Yellow Shirts and the Repression of Thailand
Khao Lak, Thailand
I'm traveling in a country where loving the King is a fashion statement unto itself.
Yellow shirts, everywhere I looked. I didn't remember Thailand being so full of them last time I was here, but that might have just been my lack of observation. So many Thais are wearing them, I started looking for a pattern—perhaps the color for service industry personnel, I thought.
I see them for sale absolutely everywhere, and had nearly convinced myself I had the answer, when I saw all the young school children in Ranong wearing the same thing. Hummm, I thought, there's more to this than I'm getting.
Most of the instructors at the kindergarten/primary school I visited were also wearing yellow, so at one point during my time there I asked what the deal was. The answer: It was the year of the King's 80th birthday, and people were wearing yellow—the official color of the king—to show their support. Naturally, it's more than just that—it's also fashionable to conform and do such things.
I don't know if the Thai people really love the King as much as they appear to, or if they've been doing it for so long (60 years) that they just don't bother asking themselves the question anymore—it's just assumed that you'll hang a photo of the King in your home or build a shrine in his honor at your business or wear a yellow shirt because he's turning 80-years-old.
I do know this: To openly disrespect the man will bring swift punishment. A Swiss fellow is now sitting in prison for the next 10-years for getting drunk in Bangkok and defacing a few posters with the Kings image on them. Putting money in your shoes is a no-no, as stepping on an image of the King is illegal in Thailand.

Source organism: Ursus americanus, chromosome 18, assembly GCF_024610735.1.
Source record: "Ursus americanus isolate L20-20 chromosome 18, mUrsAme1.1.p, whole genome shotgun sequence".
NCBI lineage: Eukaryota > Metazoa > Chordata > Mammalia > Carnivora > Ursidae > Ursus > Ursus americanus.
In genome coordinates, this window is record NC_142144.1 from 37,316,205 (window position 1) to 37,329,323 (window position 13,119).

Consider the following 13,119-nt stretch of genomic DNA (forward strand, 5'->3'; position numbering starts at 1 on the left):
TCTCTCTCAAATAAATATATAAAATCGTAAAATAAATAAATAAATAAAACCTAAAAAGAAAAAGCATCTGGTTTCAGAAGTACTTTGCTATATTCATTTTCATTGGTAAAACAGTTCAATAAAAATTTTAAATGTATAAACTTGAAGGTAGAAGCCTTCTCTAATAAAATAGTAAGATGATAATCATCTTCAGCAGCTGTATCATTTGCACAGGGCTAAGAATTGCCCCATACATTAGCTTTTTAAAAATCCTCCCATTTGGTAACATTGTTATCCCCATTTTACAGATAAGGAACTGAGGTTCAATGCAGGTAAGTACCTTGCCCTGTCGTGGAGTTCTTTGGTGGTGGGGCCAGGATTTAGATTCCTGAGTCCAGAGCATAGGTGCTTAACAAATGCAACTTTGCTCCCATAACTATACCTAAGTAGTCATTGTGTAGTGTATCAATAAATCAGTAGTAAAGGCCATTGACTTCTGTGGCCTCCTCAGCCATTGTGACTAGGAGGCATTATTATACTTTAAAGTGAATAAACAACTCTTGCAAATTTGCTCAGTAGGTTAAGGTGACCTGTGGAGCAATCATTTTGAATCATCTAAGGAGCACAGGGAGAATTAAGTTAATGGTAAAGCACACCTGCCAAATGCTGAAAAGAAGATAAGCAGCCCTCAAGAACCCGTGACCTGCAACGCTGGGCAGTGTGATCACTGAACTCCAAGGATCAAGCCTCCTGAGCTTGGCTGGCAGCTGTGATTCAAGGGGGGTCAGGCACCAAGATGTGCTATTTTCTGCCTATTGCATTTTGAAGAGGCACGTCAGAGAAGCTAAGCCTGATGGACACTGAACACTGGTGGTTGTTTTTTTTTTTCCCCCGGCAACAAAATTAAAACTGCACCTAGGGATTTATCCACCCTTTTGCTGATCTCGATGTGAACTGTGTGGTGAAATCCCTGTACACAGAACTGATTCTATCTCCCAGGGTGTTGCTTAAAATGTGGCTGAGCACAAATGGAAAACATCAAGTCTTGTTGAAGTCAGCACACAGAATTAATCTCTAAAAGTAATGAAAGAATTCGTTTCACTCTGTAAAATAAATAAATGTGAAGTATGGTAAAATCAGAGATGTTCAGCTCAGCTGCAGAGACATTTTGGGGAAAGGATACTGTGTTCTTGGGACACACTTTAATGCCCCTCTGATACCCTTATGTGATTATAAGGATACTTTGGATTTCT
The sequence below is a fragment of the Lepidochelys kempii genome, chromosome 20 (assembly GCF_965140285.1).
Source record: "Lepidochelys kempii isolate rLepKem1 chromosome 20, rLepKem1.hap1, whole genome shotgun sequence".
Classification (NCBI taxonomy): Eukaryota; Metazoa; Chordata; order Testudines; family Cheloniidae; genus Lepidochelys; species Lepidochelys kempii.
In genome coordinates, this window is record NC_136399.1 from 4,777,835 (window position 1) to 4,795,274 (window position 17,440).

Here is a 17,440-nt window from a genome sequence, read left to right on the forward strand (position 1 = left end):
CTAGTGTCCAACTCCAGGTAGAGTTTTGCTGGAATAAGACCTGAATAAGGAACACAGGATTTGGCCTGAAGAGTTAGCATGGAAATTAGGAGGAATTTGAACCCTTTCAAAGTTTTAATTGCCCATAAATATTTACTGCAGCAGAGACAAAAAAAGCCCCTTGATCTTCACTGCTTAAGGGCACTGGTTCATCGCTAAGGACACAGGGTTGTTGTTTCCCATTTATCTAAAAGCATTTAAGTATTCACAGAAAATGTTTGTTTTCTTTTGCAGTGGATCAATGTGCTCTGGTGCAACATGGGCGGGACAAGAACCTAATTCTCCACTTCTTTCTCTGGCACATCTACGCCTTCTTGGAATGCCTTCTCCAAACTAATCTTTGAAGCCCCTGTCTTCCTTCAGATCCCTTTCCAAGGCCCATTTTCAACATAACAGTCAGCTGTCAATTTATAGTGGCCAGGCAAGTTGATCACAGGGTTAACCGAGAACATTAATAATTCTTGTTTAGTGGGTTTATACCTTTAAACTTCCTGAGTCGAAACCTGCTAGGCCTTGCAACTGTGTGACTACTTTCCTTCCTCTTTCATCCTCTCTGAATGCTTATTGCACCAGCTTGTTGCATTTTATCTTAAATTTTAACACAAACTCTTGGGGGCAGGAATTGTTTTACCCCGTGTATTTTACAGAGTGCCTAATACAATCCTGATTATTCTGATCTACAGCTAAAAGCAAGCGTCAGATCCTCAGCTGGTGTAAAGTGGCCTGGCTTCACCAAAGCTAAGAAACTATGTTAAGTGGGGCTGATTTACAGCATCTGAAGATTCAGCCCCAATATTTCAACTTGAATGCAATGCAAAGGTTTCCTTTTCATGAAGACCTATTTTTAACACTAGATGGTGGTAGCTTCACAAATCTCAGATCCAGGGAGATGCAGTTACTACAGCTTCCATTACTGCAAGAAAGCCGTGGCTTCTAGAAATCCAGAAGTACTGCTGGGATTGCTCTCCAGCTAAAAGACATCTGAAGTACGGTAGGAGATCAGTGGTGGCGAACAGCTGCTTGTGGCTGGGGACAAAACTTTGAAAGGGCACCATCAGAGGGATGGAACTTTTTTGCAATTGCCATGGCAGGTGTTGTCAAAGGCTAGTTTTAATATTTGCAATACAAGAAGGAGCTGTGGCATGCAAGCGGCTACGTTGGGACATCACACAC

I've discovered the sensitive Thai government has even gone to such lengths as to recently ban (totally block, at the Internet Service Provider level) YouTube, a free repository of visitor-uploaded video clips. It would seem that someone a half a world away uploaded an armature video depicting disrespectful acts towards the image of the King, and when Google (who acquired YouTube in 2006) failed to remove it at the behest of Thailand, the Thai government responded by blocking the site from the entire country.
I'm very much against the suppression/censorship of Internet sites by the government. You cross a line when such acts are committed, and without much fuss it would seem the Thai people rolled over and accepted it—freedom sacrificed for the adoration of the King. This was not the start, and I guarantee this will not be the end of it for this country—good luck with that.